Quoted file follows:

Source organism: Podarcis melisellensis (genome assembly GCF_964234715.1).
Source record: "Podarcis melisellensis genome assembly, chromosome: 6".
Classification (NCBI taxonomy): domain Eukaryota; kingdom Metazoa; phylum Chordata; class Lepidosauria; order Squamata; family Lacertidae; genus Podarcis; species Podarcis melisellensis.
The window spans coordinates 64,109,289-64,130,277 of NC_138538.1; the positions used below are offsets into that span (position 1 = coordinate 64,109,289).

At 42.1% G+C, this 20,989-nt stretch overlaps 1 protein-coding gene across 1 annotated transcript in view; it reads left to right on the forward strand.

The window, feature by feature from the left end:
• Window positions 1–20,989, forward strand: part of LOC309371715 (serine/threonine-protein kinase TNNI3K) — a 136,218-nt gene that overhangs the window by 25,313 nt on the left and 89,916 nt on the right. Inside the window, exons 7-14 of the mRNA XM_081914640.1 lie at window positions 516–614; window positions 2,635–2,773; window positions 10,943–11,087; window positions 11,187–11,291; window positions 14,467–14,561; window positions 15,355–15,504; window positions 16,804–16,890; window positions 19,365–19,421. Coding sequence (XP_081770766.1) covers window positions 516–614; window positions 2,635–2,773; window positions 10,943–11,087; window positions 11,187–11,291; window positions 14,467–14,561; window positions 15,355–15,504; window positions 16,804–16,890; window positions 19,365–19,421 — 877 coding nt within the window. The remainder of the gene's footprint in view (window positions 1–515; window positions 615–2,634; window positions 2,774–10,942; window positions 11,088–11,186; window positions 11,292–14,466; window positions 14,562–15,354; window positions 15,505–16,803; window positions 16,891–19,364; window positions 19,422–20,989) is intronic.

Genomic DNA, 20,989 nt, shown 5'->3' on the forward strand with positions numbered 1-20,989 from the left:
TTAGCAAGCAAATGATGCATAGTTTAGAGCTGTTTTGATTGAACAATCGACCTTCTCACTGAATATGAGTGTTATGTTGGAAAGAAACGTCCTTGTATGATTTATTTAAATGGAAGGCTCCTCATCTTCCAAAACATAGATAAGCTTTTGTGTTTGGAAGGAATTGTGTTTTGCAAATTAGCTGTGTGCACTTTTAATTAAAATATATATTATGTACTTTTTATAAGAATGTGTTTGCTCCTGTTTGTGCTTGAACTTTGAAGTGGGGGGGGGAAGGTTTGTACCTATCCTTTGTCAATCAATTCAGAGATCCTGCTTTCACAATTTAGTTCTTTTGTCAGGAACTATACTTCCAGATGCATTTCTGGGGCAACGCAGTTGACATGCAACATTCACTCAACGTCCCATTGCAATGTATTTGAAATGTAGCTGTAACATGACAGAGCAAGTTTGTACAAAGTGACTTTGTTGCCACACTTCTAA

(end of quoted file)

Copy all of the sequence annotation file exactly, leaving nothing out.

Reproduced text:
Source organism: Podarcis melisellensis (genome assembly GCF_964234715.1).
Source record: "Podarcis melisellensis genome assembly, chromosome: 6".
Classification (NCBI taxonomy): domain Eukaryota; kingdom Metazoa; phylum Chordata; class Lepidosauria; order Squamata; family Lacertidae; genus Podarcis; species Podarcis melisellensis.
The window spans coordinates 64,109,289-64,130,277 of NC_138538.1; the positions used below are offsets into that span (position 1 = coordinate 64,109,289).

At 42.1% G+C, this 20,989-nt stretch overlaps 1 protein-coding gene across 1 annotated transcript in view; it reads left to right on the forward strand.

The window, feature by feature from the left end:
• Window positions 1–20,989, forward strand: part of LOC309371715 (serine/threonine-protein kinase TNNI3K) — a 136,218-nt gene that overhangs the window by 25,313 nt on the left and 89,916 nt on the right. Inside the window, exons 7-14 of the mRNA XM_081914640.1 lie at window positions 516–614; window positions 2,635–2,773; window positions 10,943–11,087; window positions 11,187–11,291; window positions 14,467–14,561; window positions 15,355–15,504; window positions 16,804–16,890; window positions 19,365–19,421. Coding sequence (XP_081770766.1) covers window positions 516–614; window positions 2,635–2,773; window positions 10,943–11,087; window positions 11,187–11,291; window positions 14,467–14,561; window positions 15,355–15,504; window positions 16,804–16,890; window positions 19,365–19,421 — 877 coding nt within the window. The remainder of the gene's footprint in view (window positions 1–515; window positions 615–2,634; window positions 2,774–10,942; window positions 11,088–11,186; window positions 11,292–14,466; window positions 14,562–15,354; window positions 15,505–16,803; window positions 16,891–19,364; window positions 19,422–20,989) is intronic.

Genomic DNA, 20,989 nt, shown 5'->3' on the forward strand with positions numbered 1-20,989 from the left:
TTAGCAAGCAAATGATGCATAGTTTAGAGCTGTTTTGATTGAACAATCGACCTTCTCACTGAATATGAGTGTTATGTTGGAAAGAAACGTCCTTGTATGATTTATTTAAATGGAAGGCTCCTCATCTTCCAAAACATAGATAAGCTTTTGTGTTTGGAAGGAATTGTGTTTTGCAAATTAGCTGTGTGCACTTTTAATTAAAATATATATTATGTACTTTTTATAAGAATGTGTTTGCTCCTGTTTGTGCTTGAACTTTGAAGTGGGGGGGGGAAGGTTTGTACCTATCCTTTGTCAATCAATTCAGAGATCCTGCTTTCACAATTTAGTTCTTTTGTCAGGAACTATACTTCCAGATGCATTTCTGGGGCAACGCAGTTGACATGCAACATTCACTCAACGTCCCATTGCAATGTATTTGAAATGTAGCTGTAACATGACAGAGCAAGTTTGTACAAAGTGACTTTGTTGCCACACTTCTAA